Sunday, April 22, 2012
Can You Grow Your Brain?
Does exercise lead to a better brain? According to an article in today's New York Times Magazine, it can. In a recent blog, I discussed a number of studies that show that exercise can elevate mood and can have the same medicinal effect as antidepressants in treating mild to moderate depression. So you don't need to be a Rhodes Scholar to appreciate the therapeutic benefits of exercise. However, we apparently do need a scholar by the name of Justin Rhodes to tell us why. Dr. Rhodes, a psychology professor at the University of Illinois conducted an interesting set of experiments with mice that showed that among four sets of mice, those who engaged in the most exercise saw an increase of new neurons or brain cells, even more than those who received the most mental stimulation.
The credit for this effect is partially given to something called B.D.N.F. When I first saw this acronym, I immediately thought that it stood for Brains Do Need Fun. Alas, it actually stands for the more mundane Brain Derived Neurotrophic Factor, which in layman's terms means it makes brains grow. I still like mine better because fun does make everything better, but it's still good to hear that we can potentially grow our brains. Scientists, however, believe that the growth from exercise in mice is not solely from B.D.N.F, because they think that the process must include other complex biochemical processes and genetic cascades.
I am a huge believer in the benefits of exercise not only for mental health, but for heart health as well. Every study I've ever read supports that conclusion. However, I have my usual set of problems with these mice studies. First, it was done in mice, which means it is not necessarily extrapolatable to humans. In fact, scientists are unable to study similar affects in humans, although studies do show an increase in B.D.N.F levels after exercise.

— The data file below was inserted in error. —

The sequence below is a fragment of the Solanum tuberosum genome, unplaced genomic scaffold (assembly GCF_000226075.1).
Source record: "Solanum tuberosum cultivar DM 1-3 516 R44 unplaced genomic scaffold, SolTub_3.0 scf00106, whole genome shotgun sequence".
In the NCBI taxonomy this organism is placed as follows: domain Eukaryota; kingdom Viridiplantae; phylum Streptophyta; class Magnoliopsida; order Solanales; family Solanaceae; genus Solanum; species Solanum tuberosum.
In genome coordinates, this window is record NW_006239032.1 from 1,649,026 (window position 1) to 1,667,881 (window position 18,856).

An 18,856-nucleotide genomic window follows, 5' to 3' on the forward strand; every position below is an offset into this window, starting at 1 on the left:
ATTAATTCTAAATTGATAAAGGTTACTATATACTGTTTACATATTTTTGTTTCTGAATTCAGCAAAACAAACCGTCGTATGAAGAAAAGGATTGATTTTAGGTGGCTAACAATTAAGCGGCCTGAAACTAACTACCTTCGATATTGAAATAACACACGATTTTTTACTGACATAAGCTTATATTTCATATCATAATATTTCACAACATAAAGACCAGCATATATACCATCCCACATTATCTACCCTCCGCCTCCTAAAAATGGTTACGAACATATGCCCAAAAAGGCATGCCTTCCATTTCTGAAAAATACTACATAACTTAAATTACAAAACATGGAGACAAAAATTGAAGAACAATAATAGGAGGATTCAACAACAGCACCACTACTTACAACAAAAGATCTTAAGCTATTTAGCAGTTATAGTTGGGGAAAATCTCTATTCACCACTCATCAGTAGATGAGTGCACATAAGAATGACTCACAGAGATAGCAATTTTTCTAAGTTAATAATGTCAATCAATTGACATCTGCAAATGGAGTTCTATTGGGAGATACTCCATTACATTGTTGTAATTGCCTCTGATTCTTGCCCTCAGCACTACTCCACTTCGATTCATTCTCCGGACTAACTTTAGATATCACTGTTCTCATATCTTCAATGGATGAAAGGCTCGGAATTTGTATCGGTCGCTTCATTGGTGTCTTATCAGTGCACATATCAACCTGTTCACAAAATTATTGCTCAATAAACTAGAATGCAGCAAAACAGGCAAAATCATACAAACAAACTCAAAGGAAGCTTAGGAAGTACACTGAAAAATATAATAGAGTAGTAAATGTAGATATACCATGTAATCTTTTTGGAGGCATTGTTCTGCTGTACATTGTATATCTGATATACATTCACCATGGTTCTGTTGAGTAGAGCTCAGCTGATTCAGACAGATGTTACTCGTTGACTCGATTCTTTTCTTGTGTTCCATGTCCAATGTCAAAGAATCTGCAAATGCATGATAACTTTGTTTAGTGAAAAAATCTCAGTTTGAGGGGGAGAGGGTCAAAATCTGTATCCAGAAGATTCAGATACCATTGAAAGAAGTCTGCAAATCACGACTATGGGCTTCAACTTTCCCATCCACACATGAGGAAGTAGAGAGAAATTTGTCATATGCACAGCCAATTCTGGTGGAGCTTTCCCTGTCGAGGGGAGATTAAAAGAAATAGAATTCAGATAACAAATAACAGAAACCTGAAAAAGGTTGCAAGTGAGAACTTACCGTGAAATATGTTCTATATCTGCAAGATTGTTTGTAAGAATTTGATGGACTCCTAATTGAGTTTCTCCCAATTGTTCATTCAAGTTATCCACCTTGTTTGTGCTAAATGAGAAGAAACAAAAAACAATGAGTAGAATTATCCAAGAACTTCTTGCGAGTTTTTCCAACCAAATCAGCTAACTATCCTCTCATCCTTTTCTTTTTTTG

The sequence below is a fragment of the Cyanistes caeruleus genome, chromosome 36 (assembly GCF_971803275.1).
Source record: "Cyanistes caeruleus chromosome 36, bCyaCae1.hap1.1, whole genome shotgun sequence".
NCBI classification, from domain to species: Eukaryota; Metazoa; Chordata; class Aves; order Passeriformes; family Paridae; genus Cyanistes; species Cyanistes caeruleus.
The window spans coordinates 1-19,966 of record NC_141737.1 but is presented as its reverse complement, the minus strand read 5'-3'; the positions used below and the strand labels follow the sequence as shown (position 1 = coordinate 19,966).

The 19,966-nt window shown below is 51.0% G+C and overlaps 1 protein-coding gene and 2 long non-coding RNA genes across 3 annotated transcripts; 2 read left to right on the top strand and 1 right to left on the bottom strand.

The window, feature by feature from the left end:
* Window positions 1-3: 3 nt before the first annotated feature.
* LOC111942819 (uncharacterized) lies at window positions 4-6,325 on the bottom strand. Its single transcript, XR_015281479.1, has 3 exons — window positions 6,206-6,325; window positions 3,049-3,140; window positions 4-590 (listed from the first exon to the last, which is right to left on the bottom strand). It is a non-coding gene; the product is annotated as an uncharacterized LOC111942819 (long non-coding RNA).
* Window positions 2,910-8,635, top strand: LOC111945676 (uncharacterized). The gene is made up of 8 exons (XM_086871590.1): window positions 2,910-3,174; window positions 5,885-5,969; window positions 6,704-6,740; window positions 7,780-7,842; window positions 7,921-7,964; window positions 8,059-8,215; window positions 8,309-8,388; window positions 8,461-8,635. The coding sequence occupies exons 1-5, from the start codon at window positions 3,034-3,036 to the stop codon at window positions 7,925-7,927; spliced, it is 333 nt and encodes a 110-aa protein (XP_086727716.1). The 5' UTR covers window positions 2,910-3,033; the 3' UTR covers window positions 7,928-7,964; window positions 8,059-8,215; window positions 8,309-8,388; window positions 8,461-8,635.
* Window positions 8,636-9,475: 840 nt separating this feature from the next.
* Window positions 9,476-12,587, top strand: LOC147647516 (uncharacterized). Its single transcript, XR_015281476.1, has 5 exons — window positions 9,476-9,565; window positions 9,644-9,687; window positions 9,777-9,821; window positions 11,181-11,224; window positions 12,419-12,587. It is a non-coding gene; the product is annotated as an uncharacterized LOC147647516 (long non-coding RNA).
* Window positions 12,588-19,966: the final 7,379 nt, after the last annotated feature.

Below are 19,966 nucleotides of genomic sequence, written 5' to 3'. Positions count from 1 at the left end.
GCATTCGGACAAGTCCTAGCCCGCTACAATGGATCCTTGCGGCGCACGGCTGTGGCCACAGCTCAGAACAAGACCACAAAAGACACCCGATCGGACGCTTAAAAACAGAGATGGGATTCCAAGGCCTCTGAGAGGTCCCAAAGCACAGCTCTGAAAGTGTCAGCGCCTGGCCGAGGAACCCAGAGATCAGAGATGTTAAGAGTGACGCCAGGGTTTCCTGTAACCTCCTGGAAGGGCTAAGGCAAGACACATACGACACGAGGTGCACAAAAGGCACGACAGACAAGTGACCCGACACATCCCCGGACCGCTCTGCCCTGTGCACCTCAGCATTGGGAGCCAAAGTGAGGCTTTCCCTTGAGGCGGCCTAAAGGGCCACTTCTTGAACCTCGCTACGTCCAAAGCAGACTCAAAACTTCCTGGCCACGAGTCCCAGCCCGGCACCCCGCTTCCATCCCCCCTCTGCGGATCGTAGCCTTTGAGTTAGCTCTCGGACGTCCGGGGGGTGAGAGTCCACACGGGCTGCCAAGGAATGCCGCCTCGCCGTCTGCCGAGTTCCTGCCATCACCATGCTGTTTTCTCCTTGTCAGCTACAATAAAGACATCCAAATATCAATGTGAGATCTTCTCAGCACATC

Second,and more importantly, if exercise increases brain size and density, wouldn't professional athletes have bigger, healthier, and more durable brains than the rest of us? I've yet to read or hear of a study that showed that athletes are smarter, develop less Alzheimer's, and in general have healthier brains than the rest of the population. Have you? Perhaps there is a threshold regarding the effects of exercise? Perhaps, when you start from zero and steadily increase, you experience heart and brain benefits up to a point, and then further increases lead to deterioration? That theory would be consistent with a couple of studies I've read that showed that professional athletes all develop some form of heart damage from their high levels of exertion.
Now please don't us this blog as an excuse to avoid exercise. It's not. The average person is no more likely to reach that turning point when exercise becomes potentially harmful than they are to grow their muscles "too big" in a gym. Professional athletes generally waive caution in pursuit of excellence, and most people will never get close to that level of endurance (nor should they).
Physical activity is the hallmark of health and longevity. All studied centenarian communities are predicated on constant physical activity. If that's not possible for you due to the nature of your work or other circumstances, then schedule, if possible, robust exercise for ideally 30 minutes a day. If you miss a day, ignore it and do better the next day Even ten minutes of brisk activity a day was shown in one study to decrease heart attack risk by 50%. (Not a perfect study, but as you may have learned by now they never are, are they?) Minimally, get out of your chair every 55 minutes ans either take a walk, go up and down stairs, or do some jumping jacks.
Nevertheless, how do you know if your exercise is adequate for good heart and brain health? My rule includes singing. For endurance related aerobic exercise, try to get to the point where singing becomes difficult. Not where your singing becomes difficult for others, which may always be the case, but for you. By the way, if these words compel, you to start exercising or increase your level of exercise, please consult with your personal physician before doing so.
Ultimately, I can't tell you if the brain is figuratively or literally like a muscle that grows stronger with exercise, but I'm pretty sure that like a muscle, if you don't use it, you will lose it.